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Scamvangelist Andrew Wommack: God pays me $11,000/hour. Now give me more cash.
Wommack added that he once took $78.35 from a woman with mental health problems even though she had nothing else left
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Preacher Andrew Wommack doesn’t want your money, he says. He doesn’t need it. After all, God provides him with enough cash to maintain a lifestyle worth “$11,000 an hour, 24 hours a day, 7 days a week, 365 days out of the year.”
But none of that will stop him from taking $78.35 from a woman struggling with her mental health. Because, according to Wommack, that’s seed money that needs to go in his pockets in order for the woman to reap rewards from God in the future.
He admitted all this on Thursday night during the 2023 Orlando Gospel Truth Conference in Florida:
When you receive an offering, people think, “Well, you're just wanting money for yourself.”
You know, I don't care whether you give or not. God's gonna take care of me, I promise you. My needs are bigger than what you can meet… I just figured out this week I have to have $11,000 an hour, 24 hours a day, seven days a week, 365 days out of the year.
You are not my source. God is my source.
I could leave here. And you know what?… I didn't barely get here, and I'm not gonna struggle to leave here. I've got money! But you need to give.
… there was a woman that came up during the… altar call, and she said, ”Do you remember me?” And I didn't remember her, but she reminded me that the previous year, she was let out of a mental institution to come to church on a Sunday… and she says, “I need some money!” And I had just taught on this passage of Scripture that I shared with you. So I said, “What do you have?” And she made the connection. She knew what I was gonna do. So she went and got her purse, and she had a little coin purse, and she counted it out, and it was something like $78.35. Something like that.
And I said, “Give it to me.” And she said, “All of it?” And I said, “All of it.”
And I took my hands like this, and I took every penny that that woman had.
She said that she wasn't gonna get paid for a week, and she didn't have groceries. And I said, “Give me all of it.”
Just to flesh out that story, the unnamed woman was allegedly a patient at an unnamed mental health institution when she first met Wommack. She asked him to pray for her to be released. A year later, she was a free woman.
When she ran into Wommack the next time, she was working as a janitor at the same hospital—and living in a room provided by the same facility. So in her mind, it was like she was never released. She asked Wommack for more help.
Wommack told her to give him all of her money—all $78.35—even though she had no more cash and no groceries on hand. This was “seed” money, he explained, and God would multiply that amount many times over in return for her devotion.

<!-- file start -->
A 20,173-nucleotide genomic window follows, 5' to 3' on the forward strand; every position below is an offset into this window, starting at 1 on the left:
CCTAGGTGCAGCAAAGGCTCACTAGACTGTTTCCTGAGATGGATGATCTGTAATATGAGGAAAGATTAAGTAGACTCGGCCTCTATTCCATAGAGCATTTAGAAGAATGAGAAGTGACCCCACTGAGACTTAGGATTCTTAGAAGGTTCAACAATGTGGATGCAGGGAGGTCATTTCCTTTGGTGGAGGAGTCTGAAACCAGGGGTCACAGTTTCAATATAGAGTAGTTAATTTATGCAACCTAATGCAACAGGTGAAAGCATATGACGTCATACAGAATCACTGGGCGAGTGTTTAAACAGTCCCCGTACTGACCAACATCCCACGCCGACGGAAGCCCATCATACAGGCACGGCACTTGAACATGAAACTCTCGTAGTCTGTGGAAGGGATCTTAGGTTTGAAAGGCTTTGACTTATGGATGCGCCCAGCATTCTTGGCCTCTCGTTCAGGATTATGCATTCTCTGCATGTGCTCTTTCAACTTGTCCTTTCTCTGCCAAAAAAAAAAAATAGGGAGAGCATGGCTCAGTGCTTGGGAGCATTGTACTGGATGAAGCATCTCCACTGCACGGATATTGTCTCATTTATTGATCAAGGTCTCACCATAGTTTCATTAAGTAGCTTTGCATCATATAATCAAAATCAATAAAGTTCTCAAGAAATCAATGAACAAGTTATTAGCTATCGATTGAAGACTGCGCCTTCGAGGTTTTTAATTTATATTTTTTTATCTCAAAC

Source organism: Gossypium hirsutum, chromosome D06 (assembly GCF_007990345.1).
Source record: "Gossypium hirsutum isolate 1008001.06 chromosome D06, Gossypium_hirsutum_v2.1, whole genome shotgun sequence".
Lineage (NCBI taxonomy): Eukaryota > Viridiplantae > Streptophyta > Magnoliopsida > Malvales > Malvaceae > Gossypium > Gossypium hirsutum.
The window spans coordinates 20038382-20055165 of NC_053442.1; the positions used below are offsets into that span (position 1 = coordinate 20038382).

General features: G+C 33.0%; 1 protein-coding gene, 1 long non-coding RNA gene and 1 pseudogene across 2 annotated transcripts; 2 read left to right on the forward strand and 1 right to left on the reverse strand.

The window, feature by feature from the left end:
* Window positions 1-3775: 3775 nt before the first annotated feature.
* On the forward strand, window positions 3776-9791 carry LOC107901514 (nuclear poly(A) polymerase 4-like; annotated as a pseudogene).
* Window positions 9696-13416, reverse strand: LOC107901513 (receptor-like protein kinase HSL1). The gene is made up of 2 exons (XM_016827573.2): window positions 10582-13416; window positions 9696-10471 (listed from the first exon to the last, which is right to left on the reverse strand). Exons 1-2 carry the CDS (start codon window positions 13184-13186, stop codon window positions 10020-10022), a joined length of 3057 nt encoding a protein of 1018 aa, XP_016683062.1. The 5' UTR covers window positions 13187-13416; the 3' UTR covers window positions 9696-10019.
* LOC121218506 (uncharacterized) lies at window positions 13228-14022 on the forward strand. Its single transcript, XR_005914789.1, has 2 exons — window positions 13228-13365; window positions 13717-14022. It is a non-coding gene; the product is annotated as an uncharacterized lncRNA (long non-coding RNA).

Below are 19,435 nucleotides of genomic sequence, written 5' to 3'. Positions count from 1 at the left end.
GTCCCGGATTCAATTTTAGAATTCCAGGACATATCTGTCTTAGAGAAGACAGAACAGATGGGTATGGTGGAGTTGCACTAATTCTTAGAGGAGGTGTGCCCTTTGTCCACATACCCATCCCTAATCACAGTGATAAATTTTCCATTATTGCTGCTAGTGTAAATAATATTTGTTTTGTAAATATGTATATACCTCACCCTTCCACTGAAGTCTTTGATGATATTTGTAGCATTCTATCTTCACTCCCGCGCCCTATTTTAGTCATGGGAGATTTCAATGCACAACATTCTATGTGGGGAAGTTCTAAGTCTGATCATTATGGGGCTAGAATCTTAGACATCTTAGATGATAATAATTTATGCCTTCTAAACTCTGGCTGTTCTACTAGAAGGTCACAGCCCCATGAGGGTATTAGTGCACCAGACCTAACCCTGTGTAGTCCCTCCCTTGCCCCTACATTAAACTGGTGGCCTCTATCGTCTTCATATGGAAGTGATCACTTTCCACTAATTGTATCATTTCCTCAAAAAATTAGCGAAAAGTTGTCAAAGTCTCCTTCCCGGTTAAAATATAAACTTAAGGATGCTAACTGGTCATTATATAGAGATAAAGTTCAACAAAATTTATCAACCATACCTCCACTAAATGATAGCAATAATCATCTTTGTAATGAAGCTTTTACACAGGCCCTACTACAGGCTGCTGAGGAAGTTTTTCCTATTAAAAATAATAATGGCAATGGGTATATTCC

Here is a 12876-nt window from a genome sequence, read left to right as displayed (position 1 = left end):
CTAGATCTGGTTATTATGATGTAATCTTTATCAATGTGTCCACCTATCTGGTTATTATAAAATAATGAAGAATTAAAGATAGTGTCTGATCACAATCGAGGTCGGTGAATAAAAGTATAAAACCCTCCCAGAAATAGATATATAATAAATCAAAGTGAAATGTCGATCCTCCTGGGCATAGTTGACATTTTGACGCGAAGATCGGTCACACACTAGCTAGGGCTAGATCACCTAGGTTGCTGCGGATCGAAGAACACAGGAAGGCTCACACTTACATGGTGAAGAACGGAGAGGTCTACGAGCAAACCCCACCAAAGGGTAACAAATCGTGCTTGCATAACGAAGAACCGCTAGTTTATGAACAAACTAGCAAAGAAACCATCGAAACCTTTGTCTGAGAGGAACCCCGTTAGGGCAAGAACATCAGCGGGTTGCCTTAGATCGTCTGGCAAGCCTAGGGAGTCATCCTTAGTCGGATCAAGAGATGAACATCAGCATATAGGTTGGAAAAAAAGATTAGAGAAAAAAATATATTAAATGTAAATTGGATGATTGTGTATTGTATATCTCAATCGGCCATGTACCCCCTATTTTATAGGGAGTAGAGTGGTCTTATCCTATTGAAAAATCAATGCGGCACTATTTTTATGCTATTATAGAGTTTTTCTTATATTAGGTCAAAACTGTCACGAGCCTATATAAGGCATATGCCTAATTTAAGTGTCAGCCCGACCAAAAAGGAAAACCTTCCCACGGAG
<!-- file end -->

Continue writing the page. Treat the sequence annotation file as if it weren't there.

Wommack said that the following week, a random stranger gave that woman a used car, the woman’s estranged mother invited her to move in, and she found a new job that paid “twice as much” as the mental health facility.
(That woman’s name? Einstein.)
We never learn this woman’s name. There’s no way to confirm the story. That shouln’t be surprising coming from Wommack, who has a habit of urging people to trust him as he tells stories that defy reality. He previous claimed he raised his own son from the dead, that a baby was raised from the dead during a large conference (though there was no video of the incident), that a different baby was also raised from the dead, that his wife was raised from the dead, and that he prayed away the mildew in his home.
But setting aside the specifics in this case, the gist of the story is that everyone needs to give Wommack money—even if they have very little—because they’ll reap even more than what they’ve sown.
It’s a very bold statement for Wommack to make out of one side of his mouth when the other is claiming he doesn’t need anyone’s money because God takes good care of him. (How good? Good enough to give him over $96,000,000 a year, if my math is correct.)
Even if that’s a wild exaggeration, Wommack is undoubtedly getting rich off the backs of people who can barely afford to take care of themselves. He justifies that faith-based theft by citing God as a intermediary (when, in fact, the people are paying his salary) and tossing out a random unverified anecdote as if that story is always replicated. It’s Christian grift at its finest.
Even pharmaceutical commercials come with fine print that says “results not typical.” But you’ll never hear a scamvangelist admit that some people who “plant a seed” will never see it grow into anything. It’s just a waste. Wommack can’t be honest because his scheme is built on the premise that God will reward everyone who forks over their cash to Wommack during their lifetimes.
By the time they realize how much money they’ve lost, it’ll be too late to do anything about it. And Wommack knows it.
(Thanks to Kyle for the link)